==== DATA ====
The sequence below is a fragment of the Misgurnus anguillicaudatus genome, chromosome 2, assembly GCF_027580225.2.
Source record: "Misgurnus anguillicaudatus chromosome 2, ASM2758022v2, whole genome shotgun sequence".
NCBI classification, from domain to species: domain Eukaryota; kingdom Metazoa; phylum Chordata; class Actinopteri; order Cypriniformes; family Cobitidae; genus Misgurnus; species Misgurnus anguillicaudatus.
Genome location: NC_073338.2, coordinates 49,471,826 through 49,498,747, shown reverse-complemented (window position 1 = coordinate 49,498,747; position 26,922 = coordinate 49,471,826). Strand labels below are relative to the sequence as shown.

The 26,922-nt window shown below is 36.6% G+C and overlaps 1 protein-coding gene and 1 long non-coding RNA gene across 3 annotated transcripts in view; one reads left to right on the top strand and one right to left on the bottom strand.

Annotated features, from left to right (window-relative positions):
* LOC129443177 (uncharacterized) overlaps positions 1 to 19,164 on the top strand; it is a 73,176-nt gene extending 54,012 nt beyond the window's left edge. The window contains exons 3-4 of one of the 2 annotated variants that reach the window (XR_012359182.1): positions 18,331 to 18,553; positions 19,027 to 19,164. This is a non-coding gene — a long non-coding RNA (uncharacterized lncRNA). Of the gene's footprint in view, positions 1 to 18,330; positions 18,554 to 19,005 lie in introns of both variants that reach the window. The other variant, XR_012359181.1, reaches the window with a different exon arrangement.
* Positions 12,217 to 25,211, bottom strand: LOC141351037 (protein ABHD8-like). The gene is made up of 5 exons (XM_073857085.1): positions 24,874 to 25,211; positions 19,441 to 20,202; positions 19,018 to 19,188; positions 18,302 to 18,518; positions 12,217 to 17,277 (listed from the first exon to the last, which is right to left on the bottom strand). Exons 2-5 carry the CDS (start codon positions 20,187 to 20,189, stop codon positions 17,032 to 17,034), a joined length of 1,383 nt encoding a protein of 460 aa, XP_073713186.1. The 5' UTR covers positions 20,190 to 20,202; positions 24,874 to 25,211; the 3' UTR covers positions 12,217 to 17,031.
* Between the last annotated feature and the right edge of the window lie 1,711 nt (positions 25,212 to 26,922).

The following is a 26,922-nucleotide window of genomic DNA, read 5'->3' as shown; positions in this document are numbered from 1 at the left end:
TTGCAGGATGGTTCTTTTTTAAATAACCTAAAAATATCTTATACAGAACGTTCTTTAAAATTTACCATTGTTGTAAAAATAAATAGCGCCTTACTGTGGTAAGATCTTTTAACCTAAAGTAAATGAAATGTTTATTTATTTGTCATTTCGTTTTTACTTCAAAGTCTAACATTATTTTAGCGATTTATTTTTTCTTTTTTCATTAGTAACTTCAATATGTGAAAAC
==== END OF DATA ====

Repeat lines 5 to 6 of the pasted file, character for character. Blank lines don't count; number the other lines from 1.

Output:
The 26,922-nt window shown below is 36.6% G+C and overlaps 1 protein-coding gene and 1 long non-coding RNA gene across 3 annotated transcripts in view; one reads left to right on the top strand and one right to left on the bottom strand.

Annotated features, from left to right (window-relative positions):